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36 Hours of RV driving in the rain

| Updated Apr 21, 2019

Well, that was an experience.

We just returned to our Michigan home from a three month long trip that took us through 16 states and the Canadian province of Manitoba. We left Thursday from Florida's Emerald Coast and planned to leisurely follow our 330 Rule the way back.

Little did we know that the three days we budgeted for the drive would all be in rain. Heavy rain. It's a good thing  God promised to never destroy the earth again by flood as, otherwise, I would be looking for an ark. We're talking non-stop rain.

36 Hours of RV driving in the rain 1It started when we pulled into a Cracker Barrel near Cartersville, GA Thursday night. No sooner did I park in a space tucked away in the back, take Bo out to take care of his business and return to the RV when the storm hit. 

And darned if we weren't in the storm pattern all the way to Michigan as we headed out Friday north on I-75 to Chattanooga, then west on I-24 to I-65, on through Nashville and all the way to Shepardsville, KY, just south of Louisville.

The wipers never stopped. Road visibility was way down and the temperature plummeted from the 80's when we left Florida to 42 degrees in Kentucky. We made the best of it, spending a nice, cozy evening snugged inside the RV. We relaxed, read, caught up on email and social media and organized our new 2019 Leisure Travel Vans Unity FX. We've only had it a month and are still figuring out a place for everything and what personal gadgets and extras we want to install.

36 Hours of RV driving in the rain 2

Saturday morning, we were still in the storm pattern and it wasn't until we were somewhere near South Bend, IN that the rain stopped. As we crossed over into west Michigan on US-31, the clouds were suddenly gone, the sun was shining and the temperature had jumped to 60 degrees. We made our way to I-94 and then to our son's house in Kalamazoo in time for a big family birthday party for our four year old granddaughter Jovie.

The sun was out the whole way,.

But then, after dark, as we made our way across I-69 back towards our side of the state, we hit that storm front again and drove in heavy rain for another half hour. By the time we pulled into our driveway, it had slowed to a light drizzle. And this morning, Easter Sunday, it is nothing but bright sunshine, with a predicted high of near 70.

That's more like it.

36 Hours of RV driving in the rain 3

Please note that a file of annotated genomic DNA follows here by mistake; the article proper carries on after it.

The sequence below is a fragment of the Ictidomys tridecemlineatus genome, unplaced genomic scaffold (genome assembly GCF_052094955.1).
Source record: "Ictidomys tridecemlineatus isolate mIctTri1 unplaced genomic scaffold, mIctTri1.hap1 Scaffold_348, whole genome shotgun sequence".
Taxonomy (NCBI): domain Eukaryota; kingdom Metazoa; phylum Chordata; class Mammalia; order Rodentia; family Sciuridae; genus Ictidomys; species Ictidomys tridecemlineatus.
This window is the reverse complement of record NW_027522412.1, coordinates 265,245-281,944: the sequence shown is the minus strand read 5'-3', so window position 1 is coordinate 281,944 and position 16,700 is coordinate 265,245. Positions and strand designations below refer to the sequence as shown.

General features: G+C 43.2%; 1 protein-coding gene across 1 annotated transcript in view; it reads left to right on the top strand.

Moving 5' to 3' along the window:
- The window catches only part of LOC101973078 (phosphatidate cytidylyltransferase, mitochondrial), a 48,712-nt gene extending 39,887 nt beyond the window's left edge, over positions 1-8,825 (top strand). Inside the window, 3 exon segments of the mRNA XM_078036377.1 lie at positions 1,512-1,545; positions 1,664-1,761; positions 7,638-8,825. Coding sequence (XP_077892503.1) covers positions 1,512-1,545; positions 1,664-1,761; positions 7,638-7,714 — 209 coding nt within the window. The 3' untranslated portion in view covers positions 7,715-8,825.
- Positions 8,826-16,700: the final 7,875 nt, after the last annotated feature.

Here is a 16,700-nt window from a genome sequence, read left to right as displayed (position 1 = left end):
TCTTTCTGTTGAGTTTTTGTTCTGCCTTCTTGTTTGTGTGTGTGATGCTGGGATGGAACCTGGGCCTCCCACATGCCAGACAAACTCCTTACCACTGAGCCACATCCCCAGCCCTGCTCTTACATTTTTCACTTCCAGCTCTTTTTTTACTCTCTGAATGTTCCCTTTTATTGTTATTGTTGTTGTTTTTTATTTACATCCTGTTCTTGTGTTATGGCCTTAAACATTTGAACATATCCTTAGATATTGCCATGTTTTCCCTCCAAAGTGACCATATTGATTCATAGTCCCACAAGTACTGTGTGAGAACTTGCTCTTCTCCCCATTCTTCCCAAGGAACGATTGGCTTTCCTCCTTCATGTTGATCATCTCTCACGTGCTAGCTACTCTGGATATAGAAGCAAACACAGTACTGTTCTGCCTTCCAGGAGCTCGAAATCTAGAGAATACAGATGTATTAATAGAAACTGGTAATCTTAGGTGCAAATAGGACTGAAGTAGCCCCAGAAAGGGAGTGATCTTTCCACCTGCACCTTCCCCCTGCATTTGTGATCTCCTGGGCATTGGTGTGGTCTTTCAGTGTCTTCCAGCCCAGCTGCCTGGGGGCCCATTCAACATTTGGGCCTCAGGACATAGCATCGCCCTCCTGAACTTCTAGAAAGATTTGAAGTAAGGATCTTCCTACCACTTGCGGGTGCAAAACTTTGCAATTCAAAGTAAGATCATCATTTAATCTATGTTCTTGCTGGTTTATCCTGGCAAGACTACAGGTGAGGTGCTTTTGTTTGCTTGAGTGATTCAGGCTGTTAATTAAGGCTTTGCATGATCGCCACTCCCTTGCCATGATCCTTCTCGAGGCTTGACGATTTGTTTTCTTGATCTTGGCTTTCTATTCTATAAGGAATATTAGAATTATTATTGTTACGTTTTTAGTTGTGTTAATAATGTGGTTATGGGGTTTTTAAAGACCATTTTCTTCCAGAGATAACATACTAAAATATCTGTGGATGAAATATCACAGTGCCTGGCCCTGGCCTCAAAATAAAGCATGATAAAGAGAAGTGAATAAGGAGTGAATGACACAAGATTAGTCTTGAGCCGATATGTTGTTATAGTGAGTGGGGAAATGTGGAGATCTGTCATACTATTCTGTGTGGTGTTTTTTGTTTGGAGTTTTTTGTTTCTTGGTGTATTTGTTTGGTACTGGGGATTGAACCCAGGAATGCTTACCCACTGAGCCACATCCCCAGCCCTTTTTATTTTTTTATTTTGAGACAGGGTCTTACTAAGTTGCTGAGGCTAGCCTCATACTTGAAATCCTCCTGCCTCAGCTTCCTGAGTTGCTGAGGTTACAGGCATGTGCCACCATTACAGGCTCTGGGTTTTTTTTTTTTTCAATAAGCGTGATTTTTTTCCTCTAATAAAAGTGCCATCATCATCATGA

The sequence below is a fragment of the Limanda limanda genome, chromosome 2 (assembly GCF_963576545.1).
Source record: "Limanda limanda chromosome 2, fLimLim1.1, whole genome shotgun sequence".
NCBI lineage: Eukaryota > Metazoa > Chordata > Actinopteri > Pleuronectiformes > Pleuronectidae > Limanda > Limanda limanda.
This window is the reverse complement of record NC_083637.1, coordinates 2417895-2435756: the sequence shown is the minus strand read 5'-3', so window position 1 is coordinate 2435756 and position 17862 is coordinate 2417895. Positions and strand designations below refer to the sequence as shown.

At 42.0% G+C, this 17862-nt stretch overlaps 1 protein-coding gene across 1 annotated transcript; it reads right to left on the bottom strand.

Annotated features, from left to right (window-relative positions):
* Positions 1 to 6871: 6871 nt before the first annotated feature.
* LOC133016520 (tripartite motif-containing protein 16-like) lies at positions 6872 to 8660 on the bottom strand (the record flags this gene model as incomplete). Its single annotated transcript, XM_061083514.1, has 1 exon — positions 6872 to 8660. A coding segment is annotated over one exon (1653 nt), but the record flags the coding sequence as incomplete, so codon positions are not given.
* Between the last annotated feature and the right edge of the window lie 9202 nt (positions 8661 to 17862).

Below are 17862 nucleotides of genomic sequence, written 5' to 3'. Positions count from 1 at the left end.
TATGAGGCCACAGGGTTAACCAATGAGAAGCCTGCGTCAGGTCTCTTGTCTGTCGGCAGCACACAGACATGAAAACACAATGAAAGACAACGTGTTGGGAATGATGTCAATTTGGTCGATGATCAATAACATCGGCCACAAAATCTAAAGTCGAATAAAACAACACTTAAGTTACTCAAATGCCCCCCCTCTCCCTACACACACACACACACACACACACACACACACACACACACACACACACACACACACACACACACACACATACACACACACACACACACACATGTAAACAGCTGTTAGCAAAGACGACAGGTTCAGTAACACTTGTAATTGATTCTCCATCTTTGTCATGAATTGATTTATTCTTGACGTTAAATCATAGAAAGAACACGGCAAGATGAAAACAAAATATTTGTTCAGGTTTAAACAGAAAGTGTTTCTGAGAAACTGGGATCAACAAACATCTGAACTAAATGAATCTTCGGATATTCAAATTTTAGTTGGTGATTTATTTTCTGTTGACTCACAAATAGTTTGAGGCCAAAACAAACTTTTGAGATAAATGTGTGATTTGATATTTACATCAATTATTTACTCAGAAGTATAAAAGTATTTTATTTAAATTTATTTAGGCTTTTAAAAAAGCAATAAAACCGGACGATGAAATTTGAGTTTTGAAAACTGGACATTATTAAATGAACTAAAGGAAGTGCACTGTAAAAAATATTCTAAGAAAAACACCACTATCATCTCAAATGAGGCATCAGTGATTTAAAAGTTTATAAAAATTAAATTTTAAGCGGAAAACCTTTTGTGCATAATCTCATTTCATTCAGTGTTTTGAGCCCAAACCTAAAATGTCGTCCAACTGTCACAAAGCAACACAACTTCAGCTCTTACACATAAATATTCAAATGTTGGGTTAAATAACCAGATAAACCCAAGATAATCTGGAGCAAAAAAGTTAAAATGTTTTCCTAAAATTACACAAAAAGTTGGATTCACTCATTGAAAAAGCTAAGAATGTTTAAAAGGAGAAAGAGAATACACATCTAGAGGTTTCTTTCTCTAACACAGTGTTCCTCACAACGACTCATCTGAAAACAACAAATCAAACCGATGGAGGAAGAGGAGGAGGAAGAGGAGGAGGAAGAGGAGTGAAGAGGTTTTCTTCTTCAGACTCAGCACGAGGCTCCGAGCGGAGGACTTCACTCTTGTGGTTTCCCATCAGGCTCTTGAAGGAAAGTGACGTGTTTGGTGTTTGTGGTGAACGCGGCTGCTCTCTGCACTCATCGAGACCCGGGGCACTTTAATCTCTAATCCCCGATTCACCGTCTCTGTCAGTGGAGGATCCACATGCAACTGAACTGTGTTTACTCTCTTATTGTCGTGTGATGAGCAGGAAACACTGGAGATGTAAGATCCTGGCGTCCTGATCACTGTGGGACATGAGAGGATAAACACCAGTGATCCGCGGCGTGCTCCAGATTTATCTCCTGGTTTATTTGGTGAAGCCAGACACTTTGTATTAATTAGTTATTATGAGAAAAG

We made it to the party and the sun was shining. Happy 4th birthday, Jovie!

But in all, we had pretty much 36 hours of solid rain on the trip home. From it, and the experience we've had of seven years of RV travel in all sorts of weather, here are four suggestions for driving an RV in rain.

  1. Slow down. Get on the right side of the road and drop your speed. We found 55-60 was the sweet spot for freeway travel in heavy rain. Yeah, there were still crazies driving 80 mph that occasionally passed. Life is short enough without being stupid.
  2. Take frequent breaks. Driving in heavy rain is tiring. You can't see as well as you normally can, passing traffic kicks up lots of extra spray and you are using your mirrors more than usual in rain. That causes tension. So take breaks every hour or so, We pulled into a couple of rest areas and did just that, rested. Short 20-30 minute naps can do wonders. Besides it is quite soothing listening to the rain pound down on the roof of your RV.
  3. Don't tailgate. It takes longer to stop on rain-slicked roadways. Leave more space between you and the traffic ahead.
  4. Monitor the weather. Use a weather app to know the weather you can expect on route. Don't be afraid to take an alternate route if you can get around a storm system.

Here's a video we did some time back explaining the 330 Rule –

And here s a link to some fun 330 Rule stickers we are selling in a four-sticker bundle –




Mike Wendland

Published on 2019-04-21

Mike Wendland is a multiple Emmy-award-winning Journalist, Podcaster, YouTuber, and Blogger, who has traveled with his wife, Jennifer, all over North America in an RV, sharing adventures and reviewing RV, Camping, Outdoor, Travel and Tech Gear for the past 12 years. They are leading industry experts in RV living and have written 18 travel books.

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